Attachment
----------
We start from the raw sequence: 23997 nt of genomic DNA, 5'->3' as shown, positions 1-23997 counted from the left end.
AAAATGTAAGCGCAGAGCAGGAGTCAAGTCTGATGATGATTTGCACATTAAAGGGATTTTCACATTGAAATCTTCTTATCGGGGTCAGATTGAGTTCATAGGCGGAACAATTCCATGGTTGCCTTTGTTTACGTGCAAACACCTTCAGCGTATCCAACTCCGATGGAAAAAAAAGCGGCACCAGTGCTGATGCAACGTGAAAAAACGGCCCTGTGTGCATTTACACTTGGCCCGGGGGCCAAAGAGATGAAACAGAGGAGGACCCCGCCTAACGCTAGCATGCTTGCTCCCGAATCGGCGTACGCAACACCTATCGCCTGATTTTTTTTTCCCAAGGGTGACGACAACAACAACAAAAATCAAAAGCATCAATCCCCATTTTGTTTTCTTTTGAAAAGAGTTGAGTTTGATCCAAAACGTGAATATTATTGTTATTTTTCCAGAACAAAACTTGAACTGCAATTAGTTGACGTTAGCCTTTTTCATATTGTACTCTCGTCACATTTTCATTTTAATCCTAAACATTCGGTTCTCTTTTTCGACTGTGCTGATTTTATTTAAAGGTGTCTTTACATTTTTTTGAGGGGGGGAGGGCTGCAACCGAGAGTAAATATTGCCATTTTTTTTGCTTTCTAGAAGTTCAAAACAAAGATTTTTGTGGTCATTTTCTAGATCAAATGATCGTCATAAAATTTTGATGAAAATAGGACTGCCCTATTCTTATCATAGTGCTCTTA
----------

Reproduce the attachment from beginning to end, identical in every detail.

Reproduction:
We start from the raw sequence: 23997 nt of genomic DNA, 5'->3' as shown, positions 1-23997 counted from the left end.
AAAATGTAAGCGCAGAGCAGGAGTCAAGTCTGATGATGATTTGCACATTAAAGGGATTTTCACATTGAAATCTTCTTATCGGGGTCAGATTGAGTTCATAGGCGGAACAATTCCATGGTTGCCTTTGTTTACGTGCAAACACCTTCAGCGTATCCAACTCCGATGGAAAAAAAAGCGGCACCAGTGCTGATGCAACGTGAAAAAACGGCCCTGTGTGCATTTACACTTGGCCCGGGGGCCAAAGAGATGAAACAGAGGAGGACCCCGCCTAACGCTAGCATGCTTGCTCCCGAATCGGCGTACGCAACACCTATCGCCTGATTTTTTTTTCCCAAGGGTGACGACAACAACAACAAAAATCAAAAGCATCAATCCCCATTTTGTTTTCTTTTGAAAAGAGTTGAGTTTGATCCAAAACGTGAATATTATTGTTATTTTTCCAGAACAAAACTTGAACTGCAATTAGTTGACGTTAGCCTTTTTCATATTGTACTCTCGTCACATTTTCATTTTAATCCTAAACATTCGGTTCTCTTTTTCGACTGTGCTGATTTTATTTAAAGGTGTCTTTACATTTTTTTGAGGGGGGGAGGGCTGCAACCGAGAGTAAATATTGCCATTTTTTTTGCTTTCTAGAAGTTCAAAACAAAGATTTTTGTGGTCATTTTCTAGATCAAATGATCGTCATAAAATTTTGATGAAAATAGGACTGCCCTATTCTTATCATAGTGCTCTTA